Delmer Presley returned to rural Virginia shattered by the killing he witnessed and participated n in Vietnam, and by the hatred he encountered when he got home.

When he couldn't control himself, he would lock himself in his room and play his guitar, or just face the wall.

"I felt ashamed of myself," he said. "I figured rage would get out, I'd maybe harm somebody or something like that, you know?"

"So while my dad was hiding away in his room, I would lock myself away in my room," Christal said. "I would vacillate between depression and rage just like my father."

It was as if she, too, had PTSD, and by her own admission it was eating her alive, when she first picked up the phone for that first of 30 phone calls.

"He said, 'I don't want to talk about the war, I don't know anything about a war,'" Christal said.

And what was her response?

"We hung up the phone, and slowly but surely, over the next few weeks, he started really opening up to me."

Teichner asked Delmer, "Do you think those conversations helped you?"

"Oh yeah, yeah," he replied. "I mean, sometimes when you have an episode, I just feel like calling her and talking to her, and that helps, you know?"

After a lifetime of telling no one, Christal Presley dared to go public, in a blog that -- to her astonishment -- went viral, and eventually became a book,

She's received emails from thousands of veterans and the children of veterans as far back as WWII. She's begun a website and Facebook group called United Children of Veterans.

"I think part of me still feels the relief of, 'Christal, you're not alone,'" she told Teichner. "And the other part of me feels so sad, because I wasn't alone."

Counting small victories, Christal Presley no longer considers herself a victim of her father's war, but a survivor.

"I understand now that talking can be a matter of life and death," Christal said. "Sharing your story can be a matter of life and death."

When asked what was the best thing that came out of his telephone conversations with Christal, Delmer replied, "For me, just knowing that, I hope she knows I love her, and always have."


 

 On "Transitioning" An Email from an Iraq Veteran

Hi, Im a 17 year old girl Making a Documentary based on PTSD in soldiers as part of my college work. If there is any way you could be of help, (answering questions honesty) id be grateful

Thank you

Kind Regards

Veteran: I'd be happy to help you however I can.

Girl: Thank you sooo much! If possible could you answer this question? Was the transition between soldier and civilian hard? If yes, why? Can you describe (if not too painful) what it was like? Thank you again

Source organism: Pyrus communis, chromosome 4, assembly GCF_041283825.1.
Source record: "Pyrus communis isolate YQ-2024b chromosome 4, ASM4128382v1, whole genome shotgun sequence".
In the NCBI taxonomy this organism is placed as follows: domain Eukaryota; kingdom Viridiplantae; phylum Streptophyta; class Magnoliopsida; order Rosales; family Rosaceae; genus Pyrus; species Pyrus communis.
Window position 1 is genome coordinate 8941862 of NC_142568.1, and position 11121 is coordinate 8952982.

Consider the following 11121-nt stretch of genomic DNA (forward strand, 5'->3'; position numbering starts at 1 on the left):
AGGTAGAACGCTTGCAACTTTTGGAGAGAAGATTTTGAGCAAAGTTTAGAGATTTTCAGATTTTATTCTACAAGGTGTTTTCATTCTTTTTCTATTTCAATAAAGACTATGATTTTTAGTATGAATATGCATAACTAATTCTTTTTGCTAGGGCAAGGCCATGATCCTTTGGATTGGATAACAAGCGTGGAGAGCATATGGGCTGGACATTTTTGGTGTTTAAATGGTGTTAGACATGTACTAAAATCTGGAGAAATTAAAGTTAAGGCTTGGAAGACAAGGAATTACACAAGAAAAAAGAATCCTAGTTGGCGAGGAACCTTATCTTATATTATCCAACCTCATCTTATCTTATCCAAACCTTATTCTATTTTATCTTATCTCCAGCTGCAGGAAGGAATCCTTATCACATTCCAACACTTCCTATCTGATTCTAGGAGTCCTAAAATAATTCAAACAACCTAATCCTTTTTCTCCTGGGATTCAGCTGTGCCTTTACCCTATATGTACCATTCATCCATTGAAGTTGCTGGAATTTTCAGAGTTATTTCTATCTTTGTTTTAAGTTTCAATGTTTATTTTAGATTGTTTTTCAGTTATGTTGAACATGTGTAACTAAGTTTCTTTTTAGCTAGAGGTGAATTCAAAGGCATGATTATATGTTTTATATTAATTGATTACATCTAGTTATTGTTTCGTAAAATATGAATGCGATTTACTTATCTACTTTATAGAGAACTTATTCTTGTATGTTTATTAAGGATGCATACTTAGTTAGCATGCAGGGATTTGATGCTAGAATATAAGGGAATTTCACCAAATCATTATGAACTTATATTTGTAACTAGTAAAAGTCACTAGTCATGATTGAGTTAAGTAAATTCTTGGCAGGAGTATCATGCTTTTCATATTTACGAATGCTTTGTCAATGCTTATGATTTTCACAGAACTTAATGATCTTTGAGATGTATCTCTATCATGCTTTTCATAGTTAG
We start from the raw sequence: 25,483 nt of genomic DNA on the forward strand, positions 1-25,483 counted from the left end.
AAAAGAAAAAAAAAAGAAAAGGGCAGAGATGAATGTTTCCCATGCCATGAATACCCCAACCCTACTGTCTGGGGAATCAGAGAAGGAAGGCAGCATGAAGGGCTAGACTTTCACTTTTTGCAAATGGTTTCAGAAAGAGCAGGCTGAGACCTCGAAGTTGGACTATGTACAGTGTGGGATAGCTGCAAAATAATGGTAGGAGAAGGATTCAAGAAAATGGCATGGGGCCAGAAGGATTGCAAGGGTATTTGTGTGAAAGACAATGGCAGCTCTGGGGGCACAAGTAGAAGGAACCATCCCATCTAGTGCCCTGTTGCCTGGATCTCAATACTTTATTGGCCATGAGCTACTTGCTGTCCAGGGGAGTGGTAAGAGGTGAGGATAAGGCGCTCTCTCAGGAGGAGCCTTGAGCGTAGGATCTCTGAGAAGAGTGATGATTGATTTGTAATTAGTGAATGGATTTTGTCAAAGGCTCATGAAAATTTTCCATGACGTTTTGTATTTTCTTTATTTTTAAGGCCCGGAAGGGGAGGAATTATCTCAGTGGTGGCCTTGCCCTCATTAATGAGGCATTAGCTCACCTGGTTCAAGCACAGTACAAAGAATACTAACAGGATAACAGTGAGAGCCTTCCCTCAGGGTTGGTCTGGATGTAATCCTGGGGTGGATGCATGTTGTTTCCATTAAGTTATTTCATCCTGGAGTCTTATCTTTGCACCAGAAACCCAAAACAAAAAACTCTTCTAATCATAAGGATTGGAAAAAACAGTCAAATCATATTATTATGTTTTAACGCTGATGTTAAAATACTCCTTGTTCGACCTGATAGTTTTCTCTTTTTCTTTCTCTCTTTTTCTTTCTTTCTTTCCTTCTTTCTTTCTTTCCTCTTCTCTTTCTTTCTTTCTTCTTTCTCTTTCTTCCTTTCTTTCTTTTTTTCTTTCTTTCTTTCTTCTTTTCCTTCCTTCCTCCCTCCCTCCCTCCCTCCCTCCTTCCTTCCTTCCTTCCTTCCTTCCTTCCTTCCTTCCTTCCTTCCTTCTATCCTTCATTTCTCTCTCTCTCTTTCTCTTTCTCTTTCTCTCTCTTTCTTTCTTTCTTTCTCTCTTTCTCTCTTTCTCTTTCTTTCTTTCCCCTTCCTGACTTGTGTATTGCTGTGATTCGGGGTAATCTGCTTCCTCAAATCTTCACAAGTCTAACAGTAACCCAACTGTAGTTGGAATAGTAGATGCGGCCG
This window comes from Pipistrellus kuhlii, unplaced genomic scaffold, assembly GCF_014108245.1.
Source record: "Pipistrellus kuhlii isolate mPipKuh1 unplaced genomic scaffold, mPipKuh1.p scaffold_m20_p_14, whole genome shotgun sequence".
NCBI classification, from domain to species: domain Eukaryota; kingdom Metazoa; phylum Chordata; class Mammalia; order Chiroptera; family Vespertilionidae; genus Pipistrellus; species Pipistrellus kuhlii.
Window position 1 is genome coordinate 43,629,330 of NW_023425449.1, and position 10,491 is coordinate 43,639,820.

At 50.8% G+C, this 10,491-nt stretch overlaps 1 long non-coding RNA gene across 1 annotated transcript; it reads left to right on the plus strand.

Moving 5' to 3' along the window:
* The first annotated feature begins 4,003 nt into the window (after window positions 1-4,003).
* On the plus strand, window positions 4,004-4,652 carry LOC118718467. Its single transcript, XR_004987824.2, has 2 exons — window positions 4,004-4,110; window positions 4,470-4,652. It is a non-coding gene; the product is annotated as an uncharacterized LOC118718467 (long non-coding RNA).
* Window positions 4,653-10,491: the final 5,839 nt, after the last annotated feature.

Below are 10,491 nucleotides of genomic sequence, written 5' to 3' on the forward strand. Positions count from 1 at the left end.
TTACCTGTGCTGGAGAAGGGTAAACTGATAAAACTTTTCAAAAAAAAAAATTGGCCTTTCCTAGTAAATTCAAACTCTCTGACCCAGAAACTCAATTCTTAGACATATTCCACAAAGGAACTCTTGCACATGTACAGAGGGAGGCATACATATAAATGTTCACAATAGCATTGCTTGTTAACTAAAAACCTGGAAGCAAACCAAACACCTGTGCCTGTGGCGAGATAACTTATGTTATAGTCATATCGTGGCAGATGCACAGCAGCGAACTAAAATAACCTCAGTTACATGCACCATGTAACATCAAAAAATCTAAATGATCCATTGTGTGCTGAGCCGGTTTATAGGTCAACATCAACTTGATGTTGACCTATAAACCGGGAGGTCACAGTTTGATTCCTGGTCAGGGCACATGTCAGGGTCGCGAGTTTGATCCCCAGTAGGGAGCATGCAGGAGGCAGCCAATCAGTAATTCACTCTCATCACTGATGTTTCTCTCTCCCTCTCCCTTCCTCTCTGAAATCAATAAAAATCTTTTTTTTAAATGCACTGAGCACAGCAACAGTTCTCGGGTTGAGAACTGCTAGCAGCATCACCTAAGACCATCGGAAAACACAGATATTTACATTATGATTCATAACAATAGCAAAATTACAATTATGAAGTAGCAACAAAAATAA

Veteran: The transition from being a soldier in combat to being a civilian is hard. It is worth mentioning that making the transition from civilian life to combat is easy. I know you didn't ask this question, but I'm telling you anyway. Pretty much 100% of the people I've ever spoken to about my combat service have been shocked to hear me say this. I've told them that if it were them, they would see how easy it is too. They all disagree with me because they want to think that I am different from them, but they are wrong. We're all the same. Humans are built to fight and survive. Put a human in a situation where she needs to fight and survive, she'll do just fine. She'll find a way and she'll make that transition almost instantly. But once that switch has been flipped, it is not easily unflipped.

Coming home is a motherfucker. "Transitioning" back to civilian life? There is no transition. You never really transition. You either learn to cope or you kill yourself.

When veterans, and civilians who care about veterans, discuss this topic, they usually refer to it as the "civilian-military divide". You can think of it as a wide gap between the experiences of the veteran and the experiences of the civilian. They want to connect—mostly it's the civilian who is making an effort to find an empathetic connection with the veteran. A lot of work is being done to bridge this gap, but I'll let you in on a secret: it will never be bridged. The gap cannot be closed. There will always be a gap. But that's okay. Veterans will usually easily understand other veterans, and civilians will try their very best to understand veterans, and many will do (and are doing) a pretty decent job, but there is not a way you can directly bridge this gap. It's a frustrating predicament. Anyone who thinks otherwise is dangerously naive and will ultimately do more harm than good.